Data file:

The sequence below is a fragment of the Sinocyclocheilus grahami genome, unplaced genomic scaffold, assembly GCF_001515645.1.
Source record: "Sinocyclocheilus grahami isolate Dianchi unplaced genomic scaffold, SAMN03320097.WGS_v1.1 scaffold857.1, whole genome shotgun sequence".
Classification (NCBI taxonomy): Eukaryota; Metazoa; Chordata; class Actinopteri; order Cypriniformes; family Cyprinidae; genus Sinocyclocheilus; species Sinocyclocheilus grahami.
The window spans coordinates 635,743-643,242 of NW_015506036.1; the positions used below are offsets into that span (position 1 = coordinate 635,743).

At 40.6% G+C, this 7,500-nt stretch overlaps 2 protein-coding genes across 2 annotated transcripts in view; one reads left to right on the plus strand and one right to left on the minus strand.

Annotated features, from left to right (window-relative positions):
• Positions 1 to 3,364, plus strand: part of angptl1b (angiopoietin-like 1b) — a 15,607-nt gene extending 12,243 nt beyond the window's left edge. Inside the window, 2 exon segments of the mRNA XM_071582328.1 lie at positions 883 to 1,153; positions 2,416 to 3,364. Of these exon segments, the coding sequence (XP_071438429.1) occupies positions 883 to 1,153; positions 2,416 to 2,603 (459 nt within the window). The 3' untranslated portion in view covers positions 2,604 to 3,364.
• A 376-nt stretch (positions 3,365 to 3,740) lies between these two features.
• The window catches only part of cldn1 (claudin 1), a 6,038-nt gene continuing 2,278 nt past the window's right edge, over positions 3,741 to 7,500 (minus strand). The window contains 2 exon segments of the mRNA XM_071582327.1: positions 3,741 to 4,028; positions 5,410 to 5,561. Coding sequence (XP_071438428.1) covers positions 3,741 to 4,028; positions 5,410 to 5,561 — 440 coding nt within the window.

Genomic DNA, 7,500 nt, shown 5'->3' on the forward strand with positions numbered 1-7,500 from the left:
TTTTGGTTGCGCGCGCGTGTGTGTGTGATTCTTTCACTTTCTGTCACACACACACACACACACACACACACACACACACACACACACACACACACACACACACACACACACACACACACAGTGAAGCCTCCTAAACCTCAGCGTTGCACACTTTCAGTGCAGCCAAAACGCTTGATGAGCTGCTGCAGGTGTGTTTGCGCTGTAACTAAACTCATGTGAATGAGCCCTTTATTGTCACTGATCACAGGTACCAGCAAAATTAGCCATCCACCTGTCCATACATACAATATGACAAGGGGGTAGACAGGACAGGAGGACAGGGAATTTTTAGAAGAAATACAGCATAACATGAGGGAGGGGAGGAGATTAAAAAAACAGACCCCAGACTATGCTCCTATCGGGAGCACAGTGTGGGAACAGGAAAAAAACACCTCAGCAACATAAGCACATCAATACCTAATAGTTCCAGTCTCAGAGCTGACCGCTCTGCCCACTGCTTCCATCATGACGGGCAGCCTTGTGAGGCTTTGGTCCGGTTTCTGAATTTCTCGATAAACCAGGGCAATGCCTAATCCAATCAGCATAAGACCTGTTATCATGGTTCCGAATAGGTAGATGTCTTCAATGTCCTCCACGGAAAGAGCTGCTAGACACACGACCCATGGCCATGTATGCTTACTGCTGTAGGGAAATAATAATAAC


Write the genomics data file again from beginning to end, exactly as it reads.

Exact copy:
The sequence below is a fragment of the Sinocyclocheilus grahami genome, unplaced genomic scaffold, assembly GCF_001515645.1.
Source record: "Sinocyclocheilus grahami isolate Dianchi unplaced genomic scaffold, SAMN03320097.WGS_v1.1 scaffold857.1, whole genome shotgun sequence".
Classification (NCBI taxonomy): Eukaryota; Metazoa; Chordata; class Actinopteri; order Cypriniformes; family Cyprinidae; genus Sinocyclocheilus; species Sinocyclocheilus grahami.
The window spans coordinates 635,743-643,242 of NW_015506036.1; the positions used below are offsets into that span (position 1 = coordinate 635,743).

At 40.6% G+C, this 7,500-nt stretch overlaps 2 protein-coding genes across 2 annotated transcripts in view; one reads left to right on the plus strand and one right to left on the minus strand.

Annotated features, from left to right (window-relative positions):
• Positions 1 to 3,364, plus strand: part of angptl1b (angiopoietin-like 1b) — a 15,607-nt gene extending 12,243 nt beyond the window's left edge. Inside the window, 2 exon segments of the mRNA XM_071582328.1 lie at positions 883 to 1,153; positions 2,416 to 3,364. Of these exon segments, the coding sequence (XP_071438429.1) occupies positions 883 to 1,153; positions 2,416 to 2,603 (459 nt within the window). The 3' untranslated portion in view covers positions 2,604 to 3,364.
• A 376-nt stretch (positions 3,365 to 3,740) lies between these two features.
• The window catches only part of cldn1 (claudin 1), a 6,038-nt gene continuing 2,278 nt past the window's right edge, over positions 3,741 to 7,500 (minus strand). The window contains 2 exon segments of the mRNA XM_071582327.1: positions 3,741 to 4,028; positions 5,410 to 5,561. Coding sequence (XP_071438428.1) covers positions 3,741 to 4,028; positions 5,410 to 5,561 — 440 coding nt within the window.

Genomic DNA, 7,500 nt, shown 5'->3' on the forward strand with positions numbered 1-7,500 from the left:
TTTTGGTTGCGCGCGCGTGTGTGTGTGATTCTTTCACTTTCTGTCACACACACACACACACACACACACACACACACACACACACACACACACACACACACACACACACACACACACACAGTGAAGCCTCCTAAACCTCAGCGTTGCACACTTTCAGTGCAGCCAAAACGCTTGATGAGCTGCTGCAGGTGTGTTTGCGCTGTAACTAAACTCATGTGAATGAGCCCTTTATTGTCACTGATCACAGGTACCAGCAAAATTAGCCATCCACCTGTCCATACATACAATATGACAAGGGGGTAGACAGGACAGGAGGACAGGGAATTTTTAGAAGAAATACAGCATAACATGAGGGAGGGGAGGAGATTAAAAAAACAGACCCCAGACTATGCTCCTATCGGGAGCACAGTGTGGGAACAGGAAAAAAACACCTCAGCAACATAAGCACATCAATACCTAATAGTTCCAGTCTCAGAGCTGACCGCTCTGCCCACTGCTTCCATCATGACGGGCAGCCTTGTGAGGCTTTGGTCCGGTTTCTGAATTTCTCGATAAACCAGGGCAATGCCTAATCCAATCAGCATAAGACCTGTTATCATGGTTCCGAATAGGTAGATGTCTTCAATGTCCTCCACGGAAAGAGCTGCTAGACACACGACCCATGGCCATGTATGCTTACTGCTGTAGGGAAATAATAATAAC